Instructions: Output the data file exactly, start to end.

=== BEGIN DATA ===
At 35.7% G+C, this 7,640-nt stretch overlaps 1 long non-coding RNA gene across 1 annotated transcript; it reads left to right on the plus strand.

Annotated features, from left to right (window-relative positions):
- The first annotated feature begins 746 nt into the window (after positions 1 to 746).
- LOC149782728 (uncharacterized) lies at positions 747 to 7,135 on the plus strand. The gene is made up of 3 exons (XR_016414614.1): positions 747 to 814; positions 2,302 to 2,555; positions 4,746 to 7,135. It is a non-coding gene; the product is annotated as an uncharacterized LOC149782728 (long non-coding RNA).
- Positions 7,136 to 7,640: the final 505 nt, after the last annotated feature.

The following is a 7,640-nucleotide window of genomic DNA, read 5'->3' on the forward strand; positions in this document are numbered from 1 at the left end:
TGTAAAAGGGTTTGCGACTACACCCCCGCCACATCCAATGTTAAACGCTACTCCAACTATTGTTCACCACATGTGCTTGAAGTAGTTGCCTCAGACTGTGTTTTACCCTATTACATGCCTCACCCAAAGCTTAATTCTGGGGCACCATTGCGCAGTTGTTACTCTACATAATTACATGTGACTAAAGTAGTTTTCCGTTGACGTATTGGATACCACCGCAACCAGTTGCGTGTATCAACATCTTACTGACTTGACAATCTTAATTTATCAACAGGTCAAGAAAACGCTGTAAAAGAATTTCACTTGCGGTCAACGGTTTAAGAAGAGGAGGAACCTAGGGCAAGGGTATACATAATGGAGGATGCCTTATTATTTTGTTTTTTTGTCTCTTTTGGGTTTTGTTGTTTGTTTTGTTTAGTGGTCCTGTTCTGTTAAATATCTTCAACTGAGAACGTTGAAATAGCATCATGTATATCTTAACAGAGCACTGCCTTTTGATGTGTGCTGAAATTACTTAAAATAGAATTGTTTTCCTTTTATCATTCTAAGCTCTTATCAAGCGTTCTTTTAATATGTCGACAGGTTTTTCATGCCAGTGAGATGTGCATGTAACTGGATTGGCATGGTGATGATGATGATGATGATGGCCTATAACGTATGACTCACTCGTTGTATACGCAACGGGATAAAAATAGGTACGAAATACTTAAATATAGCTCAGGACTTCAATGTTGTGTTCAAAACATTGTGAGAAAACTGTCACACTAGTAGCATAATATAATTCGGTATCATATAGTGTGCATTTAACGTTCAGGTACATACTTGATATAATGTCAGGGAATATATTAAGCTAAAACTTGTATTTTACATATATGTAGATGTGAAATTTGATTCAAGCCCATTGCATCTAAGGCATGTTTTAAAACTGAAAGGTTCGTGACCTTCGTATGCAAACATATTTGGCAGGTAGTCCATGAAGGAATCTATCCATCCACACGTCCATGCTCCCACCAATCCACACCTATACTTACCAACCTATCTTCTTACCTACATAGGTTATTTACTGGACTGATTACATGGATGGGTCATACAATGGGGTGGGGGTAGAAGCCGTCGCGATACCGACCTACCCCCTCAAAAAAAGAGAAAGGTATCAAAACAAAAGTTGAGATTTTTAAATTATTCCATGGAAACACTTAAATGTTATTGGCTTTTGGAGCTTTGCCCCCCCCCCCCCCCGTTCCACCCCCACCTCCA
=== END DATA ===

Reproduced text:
At 35.7% G+C, this 7,640-nt stretch overlaps 1 long non-coding RNA gene across 1 annotated transcript; it reads left to right on the plus strand.

Annotated features, from left to right (window-relative positions):
- The first annotated feature begins 746 nt into the window (after positions 1 to 746).
- LOC149782728 (uncharacterized) lies at positions 747 to 7,135 on the plus strand. The gene is made up of 3 exons (XR_016414614.1): positions 747 to 814; positions 2,302 to 2,555; positions 4,746 to 7,135. It is a non-coding gene; the product is annotated as an uncharacterized LOC149782728 (long non-coding RNA).
- Positions 7,136 to 7,640: the final 505 nt, after the last annotated feature.

The following is a 7,640-nucleotide window of genomic DNA, read 5'->3' on the forward strand; positions in this document are numbered from 1 at the left end:
TGTAAAAGGGTTTGCGACTACACCCCCGCCACATCCAATGTTAAACGCTACTCCAACTATTGTTCACCACATGTGCTTGAAGTAGTTGCCTCAGACTGTGTTTTACCCTATTACATGCCTCACCCAAAGCTTAATTCTGGGGCACCATTGCGCAGTTGTTACTCTACATAATTACATGTGACTAAAGTAGTTTTCCGTTGACGTATTGGATACCACCGCAACCAGTTGCGTGTATCAACATCTTACTGACTTGACAATCTTAATTTATCAACAGGTCAAGAAAACGCTGTAAAAGAATTTCACTTGCGGTCAACGGTTTAAGAAGAGGAGGAACCTAGGGCAAGGGTATACATAATGGAGGATGCCTTATTATTTTGTTTTTTTGTCTCTTTTGGGTTTTGTTGTTTGTTTTGTTTAGTGGTCCTGTTCTGTTAAATATCTTCAACTGAGAACGTTGAAATAGCATCATGTATATCTTAACAGAGCACTGCCTTTTGATGTGTGCTGAAATTACTTAAAATAGAATTGTTTTCCTTTTATCATTCTAAGCTCTTATCAAGCGTTCTTTTAATATGTCGACAGGTTTTTCATGCCAGTGAGATGTGCATGTAACTGGATTGGCATGGTGATGATGATGATGATGATGGCCTATAACGTATGACTCACTCGTTGTATACGCAACGGGATAAAAATAGGTACGAAATACTTAAATATAGCTCAGGACTTCAATGTTGTGTTCAAAACATTGTGAGAAAACTGTCACACTAGTAGCATAATATAATTCGGTATCATATAGTGTGCATTTAACGTTCAGGTACATACTTGATATAATGTCAGGGAATATATTAAGCTAAAACTTGTATTTTACATATATGTAGATGTGAAATTTGATTCAAGCCCATTGCATCTAAGGCATGTTTTAAAACTGAAAGGTTCGTGACCTTCGTATGCAAACATATTTGGCAGGTAGTCCATGAAGGAATCTATCCATCCACACGTCCATGCTCCCACCAATCCACACCTATACTTACCAACCTATCTTCTTACCTACATAGGTTATTTACTGGACTGATTACATGGATGGGTCATACAATGGGGTGGGGGTAGAAGCCGTCGCGATACCGACCTACCCCCTCAAAAAAAGAGAAAGGTATCAAAACAAAAGTTGAGATTTTTAAATTATTCCATGGAAACACTTAAATGTTATTGGCTTTTGGAGCTTTGCCCCCCCCCCCCCCCGTTCCACCCCCACCTCCA